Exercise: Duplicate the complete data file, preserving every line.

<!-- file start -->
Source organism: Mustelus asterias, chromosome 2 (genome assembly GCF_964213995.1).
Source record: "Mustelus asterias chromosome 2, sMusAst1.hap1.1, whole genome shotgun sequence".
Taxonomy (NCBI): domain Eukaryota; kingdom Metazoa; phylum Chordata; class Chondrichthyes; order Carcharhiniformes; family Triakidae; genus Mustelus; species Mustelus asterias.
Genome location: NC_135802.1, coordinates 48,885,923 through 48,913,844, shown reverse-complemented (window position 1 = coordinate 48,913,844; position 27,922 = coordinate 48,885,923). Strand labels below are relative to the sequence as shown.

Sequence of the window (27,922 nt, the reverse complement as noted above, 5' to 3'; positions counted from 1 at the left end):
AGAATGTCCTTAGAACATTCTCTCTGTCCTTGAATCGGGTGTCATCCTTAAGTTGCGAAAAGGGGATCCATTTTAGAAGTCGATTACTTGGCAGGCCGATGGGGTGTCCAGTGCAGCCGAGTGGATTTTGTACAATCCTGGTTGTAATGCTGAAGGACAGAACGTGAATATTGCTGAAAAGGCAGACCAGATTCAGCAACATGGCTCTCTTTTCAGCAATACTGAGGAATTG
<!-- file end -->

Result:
Source organism: Mustelus asterias, chromosome 2 (genome assembly GCF_964213995.1).
Source record: "Mustelus asterias chromosome 2, sMusAst1.hap1.1, whole genome shotgun sequence".
Taxonomy (NCBI): domain Eukaryota; kingdom Metazoa; phylum Chordata; class Chondrichthyes; order Carcharhiniformes; family Triakidae; genus Mustelus; species Mustelus asterias.
Genome location: NC_135802.1, coordinates 48,885,923 through 48,913,844, shown reverse-complemented (window position 1 = coordinate 48,913,844; position 27,922 = coordinate 48,885,923). Strand labels below are relative to the sequence as shown.

Sequence of the window (27,922 nt, the reverse complement as noted above, 5' to 3'; positions counted from 1 at the left end):
AGAATGTCCTTAGAACATTCTCTCTGTCCTTGAATCGGGTGTCATCCTTAAGTTGCGAAAAGGGGATCCATTTTAGAAGTCGATTACTTGGCAGGCCGATGGGGTGTCCAGTGCAGCCGAGTGGATTTTGTACAATCCTGGTTGTAATGCTGAAGGACAGAACGTGAATATTGCTGAAAAGGCAGACCAGATTCAGCAACATGGCTCTCTTTTCAGCAATACTGAGGAATTG